Pro se forms for the portal being worked on.
Landlord/tenant questions and forms have completed a 90-day test period on the portal's test site and are now ready for a final review by the Supreme Court's Judicial Management Council before going to the Supreme Court for final approval, after which they will be available through the portal.
The Office of the State Courts Administrator recently updated the Florida Courts Technology Commission on the DIY project. The effort is being overseen by the JMC, OSCA, and the Florida Court Clerks & Comptrollers.
In the development process are 112 forms covering 12 other case types, according to Rose Patterson, OSCA's chief of court education and improvement. She gave the DIY update to the FCTC and later spoke with the Bar News.
The effort takes advantage of the portal software, which when it was originally acquired by the FCCC (before the portal was even created) included the capability to handle what is called Access to Justice (A2J), a program specifically designed to handle DIY filings.
"A2J is software created by the University of Chicago," Patterson explained. "It's free to legal aid providers, courts, and others to do this work."
The DIY program is frequently likened to the popular TurboTax software.
"It asks the litigants questions, the litigants answer the questions," Patterson said. "In the background is a document assembly engine that extracts the information and puts it in a document."
That finished document is ready for filing through the portal. (Separately from the portal, the Supreme Court has a wide variety of approved forms already online--and downloaded about 2.5 million times annually --for pro se litigants, but the parties must download the forms, and then fill them out and file them on their own.)
Besides landlord/tenant, other areas --many family law related--being addressed are small claims; simplified dissolution; dissolution; dissolution with children; dissolution with property and no children; modification of alimony; child support and parenting plans; temporary support; temporary custody; paternity and disestablishment of paternity; name changes for adults, children, and families; stepparent adoption for adults and children; and interpersonal violence (domestic, repeat, dating, and sexual violence and stalking).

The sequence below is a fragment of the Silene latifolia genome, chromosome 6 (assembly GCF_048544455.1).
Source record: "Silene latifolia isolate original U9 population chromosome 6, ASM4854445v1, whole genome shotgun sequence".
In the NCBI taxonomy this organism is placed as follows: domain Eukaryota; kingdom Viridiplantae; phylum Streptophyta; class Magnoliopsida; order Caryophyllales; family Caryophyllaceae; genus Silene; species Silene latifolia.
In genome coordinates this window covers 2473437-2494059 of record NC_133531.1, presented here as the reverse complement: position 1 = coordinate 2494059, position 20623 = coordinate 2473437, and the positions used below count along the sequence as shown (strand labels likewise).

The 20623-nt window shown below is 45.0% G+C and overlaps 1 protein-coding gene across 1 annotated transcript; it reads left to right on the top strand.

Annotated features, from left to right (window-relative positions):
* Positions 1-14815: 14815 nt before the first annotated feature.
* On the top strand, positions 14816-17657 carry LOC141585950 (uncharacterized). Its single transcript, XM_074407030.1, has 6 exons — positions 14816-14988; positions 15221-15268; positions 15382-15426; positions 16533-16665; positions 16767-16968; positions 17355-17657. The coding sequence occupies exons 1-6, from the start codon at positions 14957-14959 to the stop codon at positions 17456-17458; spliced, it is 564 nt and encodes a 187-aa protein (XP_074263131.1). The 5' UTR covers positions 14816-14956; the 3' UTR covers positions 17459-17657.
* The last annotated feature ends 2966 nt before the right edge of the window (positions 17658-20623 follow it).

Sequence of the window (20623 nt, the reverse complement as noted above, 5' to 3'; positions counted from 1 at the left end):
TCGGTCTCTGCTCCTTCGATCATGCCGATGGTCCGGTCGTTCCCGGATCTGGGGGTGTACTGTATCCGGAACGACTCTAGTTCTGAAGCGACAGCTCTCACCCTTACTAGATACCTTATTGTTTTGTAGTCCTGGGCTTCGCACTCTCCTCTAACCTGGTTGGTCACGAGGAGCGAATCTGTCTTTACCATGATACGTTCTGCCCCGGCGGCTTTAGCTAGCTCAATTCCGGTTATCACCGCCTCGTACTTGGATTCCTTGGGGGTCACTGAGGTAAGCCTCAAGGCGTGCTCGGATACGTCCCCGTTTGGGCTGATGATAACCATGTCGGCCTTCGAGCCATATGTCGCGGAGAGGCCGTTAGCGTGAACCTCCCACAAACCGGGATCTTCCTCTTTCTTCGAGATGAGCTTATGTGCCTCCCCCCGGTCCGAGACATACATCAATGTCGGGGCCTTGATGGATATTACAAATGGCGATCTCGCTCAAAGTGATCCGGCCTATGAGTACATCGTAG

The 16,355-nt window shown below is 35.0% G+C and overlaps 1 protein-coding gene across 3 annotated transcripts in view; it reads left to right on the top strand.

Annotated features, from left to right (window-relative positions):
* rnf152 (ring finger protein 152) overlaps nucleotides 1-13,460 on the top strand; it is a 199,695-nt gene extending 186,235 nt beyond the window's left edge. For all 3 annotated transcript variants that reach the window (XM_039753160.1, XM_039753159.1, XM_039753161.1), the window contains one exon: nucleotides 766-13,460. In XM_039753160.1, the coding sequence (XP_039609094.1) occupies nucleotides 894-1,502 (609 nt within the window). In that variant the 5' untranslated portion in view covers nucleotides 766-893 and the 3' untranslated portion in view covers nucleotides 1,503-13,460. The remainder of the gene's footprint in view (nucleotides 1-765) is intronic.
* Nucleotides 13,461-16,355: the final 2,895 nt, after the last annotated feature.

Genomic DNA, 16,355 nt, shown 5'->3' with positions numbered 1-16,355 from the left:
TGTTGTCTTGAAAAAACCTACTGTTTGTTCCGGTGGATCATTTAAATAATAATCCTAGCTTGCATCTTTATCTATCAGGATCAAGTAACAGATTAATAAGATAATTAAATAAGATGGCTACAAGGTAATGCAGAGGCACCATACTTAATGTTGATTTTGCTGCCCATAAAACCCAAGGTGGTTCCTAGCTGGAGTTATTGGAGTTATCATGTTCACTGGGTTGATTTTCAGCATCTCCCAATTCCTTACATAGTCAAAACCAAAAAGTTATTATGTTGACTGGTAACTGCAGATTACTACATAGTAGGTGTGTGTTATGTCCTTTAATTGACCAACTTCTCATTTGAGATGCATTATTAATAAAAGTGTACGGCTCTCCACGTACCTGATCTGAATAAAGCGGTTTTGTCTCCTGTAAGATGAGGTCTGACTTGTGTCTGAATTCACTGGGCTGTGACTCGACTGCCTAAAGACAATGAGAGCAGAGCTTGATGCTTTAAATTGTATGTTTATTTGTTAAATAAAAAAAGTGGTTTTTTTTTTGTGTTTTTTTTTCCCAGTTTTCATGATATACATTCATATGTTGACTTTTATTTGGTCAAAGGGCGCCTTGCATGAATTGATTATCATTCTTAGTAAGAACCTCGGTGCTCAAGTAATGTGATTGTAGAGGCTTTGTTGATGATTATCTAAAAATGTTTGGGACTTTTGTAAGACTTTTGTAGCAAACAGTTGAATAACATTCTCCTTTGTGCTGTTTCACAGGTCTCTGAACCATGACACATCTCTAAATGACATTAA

"We actually have at OSCA folks who are programming in A2J Author [the programming software] the interviews. So when we say we have 112 pleadings in 13 case types, that's the stuff that they're working on," Patterson said.
She added family law cases make up about 40 percent of all cases in Florida and a high percentage have one or more parties doing self representation, hence the large number of DIY subjects addressed there. Another frequent occurrence is parties who start family litigation with a lawyer but finish it on their own, Patterson said.
"Our priority throughout the project, and I emphasize this, is ultimately to assist self -represented litigants but you have to focus on due process, fairness, and legal sufficiency," Patterson said. "Fairness is a big issue with us, you wouldn't want pleadings out there for only one side of a case."
After landlord/tenant, next up for testing and approval will be small claims--"We have developed an interview for the statement of claims and the answer," according to Maggie Lewis, court operations consultant. Those will be followed, she said, by simplified dissolution forms. The interview questions for those areas will soon be posted on the portal's test site where they can be reviewed and comments made.